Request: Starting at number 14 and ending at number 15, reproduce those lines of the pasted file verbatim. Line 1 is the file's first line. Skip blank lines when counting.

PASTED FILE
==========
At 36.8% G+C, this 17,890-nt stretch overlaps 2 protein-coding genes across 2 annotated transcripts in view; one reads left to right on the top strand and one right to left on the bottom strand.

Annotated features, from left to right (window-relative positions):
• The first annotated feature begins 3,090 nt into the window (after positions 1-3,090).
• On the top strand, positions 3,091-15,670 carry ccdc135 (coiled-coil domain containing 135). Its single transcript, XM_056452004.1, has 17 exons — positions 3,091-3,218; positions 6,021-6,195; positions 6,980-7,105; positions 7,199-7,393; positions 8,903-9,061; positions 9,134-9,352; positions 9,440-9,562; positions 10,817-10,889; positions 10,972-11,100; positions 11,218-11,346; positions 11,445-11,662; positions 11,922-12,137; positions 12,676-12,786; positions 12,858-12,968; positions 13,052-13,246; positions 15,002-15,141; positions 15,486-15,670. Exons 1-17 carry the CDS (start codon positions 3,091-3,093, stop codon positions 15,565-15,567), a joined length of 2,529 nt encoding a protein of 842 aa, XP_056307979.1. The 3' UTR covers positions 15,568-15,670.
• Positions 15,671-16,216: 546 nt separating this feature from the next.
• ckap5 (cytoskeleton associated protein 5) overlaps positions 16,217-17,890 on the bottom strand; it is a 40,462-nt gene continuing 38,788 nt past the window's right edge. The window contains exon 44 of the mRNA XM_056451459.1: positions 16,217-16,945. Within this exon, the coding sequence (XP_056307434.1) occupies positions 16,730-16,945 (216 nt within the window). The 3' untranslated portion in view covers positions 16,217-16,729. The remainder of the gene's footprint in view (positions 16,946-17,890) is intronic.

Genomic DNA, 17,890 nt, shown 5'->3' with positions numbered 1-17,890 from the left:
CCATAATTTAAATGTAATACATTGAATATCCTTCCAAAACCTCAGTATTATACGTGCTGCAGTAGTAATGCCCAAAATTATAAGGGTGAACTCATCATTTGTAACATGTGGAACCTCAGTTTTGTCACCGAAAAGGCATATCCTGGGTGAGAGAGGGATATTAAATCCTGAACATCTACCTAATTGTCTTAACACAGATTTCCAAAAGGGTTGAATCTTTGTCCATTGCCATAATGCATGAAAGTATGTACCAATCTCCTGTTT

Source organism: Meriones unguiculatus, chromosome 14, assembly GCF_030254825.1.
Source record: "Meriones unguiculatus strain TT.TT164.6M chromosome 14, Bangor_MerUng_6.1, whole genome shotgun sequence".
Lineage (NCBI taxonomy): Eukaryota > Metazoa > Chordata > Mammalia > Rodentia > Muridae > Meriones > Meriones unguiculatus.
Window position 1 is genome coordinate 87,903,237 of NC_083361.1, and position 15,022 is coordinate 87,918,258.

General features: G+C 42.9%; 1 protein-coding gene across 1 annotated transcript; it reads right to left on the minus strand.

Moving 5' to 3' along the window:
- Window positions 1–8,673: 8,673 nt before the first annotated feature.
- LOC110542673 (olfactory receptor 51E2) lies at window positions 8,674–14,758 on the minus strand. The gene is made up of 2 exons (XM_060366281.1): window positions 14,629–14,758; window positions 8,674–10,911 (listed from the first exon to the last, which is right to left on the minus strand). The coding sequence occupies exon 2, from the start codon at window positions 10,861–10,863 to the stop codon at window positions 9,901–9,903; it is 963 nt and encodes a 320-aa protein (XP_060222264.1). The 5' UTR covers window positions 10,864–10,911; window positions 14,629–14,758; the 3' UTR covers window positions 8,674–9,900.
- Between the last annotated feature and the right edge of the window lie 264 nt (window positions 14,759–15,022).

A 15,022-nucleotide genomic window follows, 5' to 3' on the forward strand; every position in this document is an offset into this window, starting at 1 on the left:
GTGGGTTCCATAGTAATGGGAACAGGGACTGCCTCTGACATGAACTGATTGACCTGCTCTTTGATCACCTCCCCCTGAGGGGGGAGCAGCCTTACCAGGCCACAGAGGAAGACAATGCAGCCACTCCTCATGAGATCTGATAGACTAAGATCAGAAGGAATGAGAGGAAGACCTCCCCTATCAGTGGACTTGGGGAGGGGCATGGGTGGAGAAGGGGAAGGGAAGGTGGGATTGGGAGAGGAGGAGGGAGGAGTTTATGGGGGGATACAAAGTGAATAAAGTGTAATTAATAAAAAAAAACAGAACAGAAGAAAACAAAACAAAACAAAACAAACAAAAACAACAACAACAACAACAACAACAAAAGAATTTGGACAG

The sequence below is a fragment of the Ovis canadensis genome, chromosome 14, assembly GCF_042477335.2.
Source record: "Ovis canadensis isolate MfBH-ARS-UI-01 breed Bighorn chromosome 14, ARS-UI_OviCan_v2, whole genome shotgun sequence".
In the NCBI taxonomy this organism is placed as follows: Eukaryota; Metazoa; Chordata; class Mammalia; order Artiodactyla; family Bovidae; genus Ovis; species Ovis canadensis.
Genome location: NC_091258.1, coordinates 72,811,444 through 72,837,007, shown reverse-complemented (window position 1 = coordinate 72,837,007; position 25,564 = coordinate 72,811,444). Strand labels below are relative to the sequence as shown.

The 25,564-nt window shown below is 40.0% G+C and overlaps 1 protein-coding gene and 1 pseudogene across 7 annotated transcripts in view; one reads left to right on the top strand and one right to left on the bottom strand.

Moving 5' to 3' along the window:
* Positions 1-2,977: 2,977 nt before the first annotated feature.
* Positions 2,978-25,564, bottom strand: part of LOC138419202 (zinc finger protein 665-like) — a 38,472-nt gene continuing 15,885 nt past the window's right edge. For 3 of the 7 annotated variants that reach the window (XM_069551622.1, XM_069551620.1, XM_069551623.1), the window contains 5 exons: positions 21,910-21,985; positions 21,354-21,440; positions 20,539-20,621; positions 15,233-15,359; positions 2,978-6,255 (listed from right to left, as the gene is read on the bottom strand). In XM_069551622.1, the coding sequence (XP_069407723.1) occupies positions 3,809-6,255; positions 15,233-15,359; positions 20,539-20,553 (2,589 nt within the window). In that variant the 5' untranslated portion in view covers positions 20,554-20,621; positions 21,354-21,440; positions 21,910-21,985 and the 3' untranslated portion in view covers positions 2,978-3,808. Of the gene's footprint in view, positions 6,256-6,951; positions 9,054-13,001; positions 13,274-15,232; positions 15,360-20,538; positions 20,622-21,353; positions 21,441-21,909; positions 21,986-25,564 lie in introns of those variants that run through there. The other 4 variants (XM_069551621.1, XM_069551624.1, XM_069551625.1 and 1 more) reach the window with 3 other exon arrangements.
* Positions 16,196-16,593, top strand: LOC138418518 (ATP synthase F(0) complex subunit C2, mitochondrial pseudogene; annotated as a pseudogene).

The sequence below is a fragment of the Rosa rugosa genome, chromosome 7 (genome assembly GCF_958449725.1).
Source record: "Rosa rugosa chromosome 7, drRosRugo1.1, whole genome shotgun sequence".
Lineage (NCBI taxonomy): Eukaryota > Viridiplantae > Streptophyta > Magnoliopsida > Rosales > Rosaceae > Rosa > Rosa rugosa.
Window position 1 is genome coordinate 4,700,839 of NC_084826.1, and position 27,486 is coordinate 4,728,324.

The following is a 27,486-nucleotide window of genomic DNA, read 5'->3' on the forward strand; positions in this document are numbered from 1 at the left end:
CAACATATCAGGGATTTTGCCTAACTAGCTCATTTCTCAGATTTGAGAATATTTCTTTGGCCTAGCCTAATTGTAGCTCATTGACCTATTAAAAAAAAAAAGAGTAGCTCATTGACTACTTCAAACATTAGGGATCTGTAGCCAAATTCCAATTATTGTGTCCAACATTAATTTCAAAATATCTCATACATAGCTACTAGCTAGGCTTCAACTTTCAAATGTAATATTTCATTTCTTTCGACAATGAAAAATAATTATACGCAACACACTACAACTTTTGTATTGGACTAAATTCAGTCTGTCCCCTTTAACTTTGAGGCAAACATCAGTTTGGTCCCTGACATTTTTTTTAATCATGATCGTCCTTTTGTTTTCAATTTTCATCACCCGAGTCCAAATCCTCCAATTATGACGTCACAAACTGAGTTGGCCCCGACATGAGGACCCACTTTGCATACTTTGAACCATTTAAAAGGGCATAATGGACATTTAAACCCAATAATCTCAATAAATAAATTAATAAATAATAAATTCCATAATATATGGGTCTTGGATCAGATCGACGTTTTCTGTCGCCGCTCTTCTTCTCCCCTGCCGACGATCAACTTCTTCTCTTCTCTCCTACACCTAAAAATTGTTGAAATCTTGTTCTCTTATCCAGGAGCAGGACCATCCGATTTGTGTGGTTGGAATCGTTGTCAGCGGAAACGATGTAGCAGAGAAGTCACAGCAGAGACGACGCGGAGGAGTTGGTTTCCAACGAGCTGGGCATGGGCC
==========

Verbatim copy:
Moving 5' to 3' along the window:
- Window positions 1–8,673: 8,673 nt before the first annotated feature.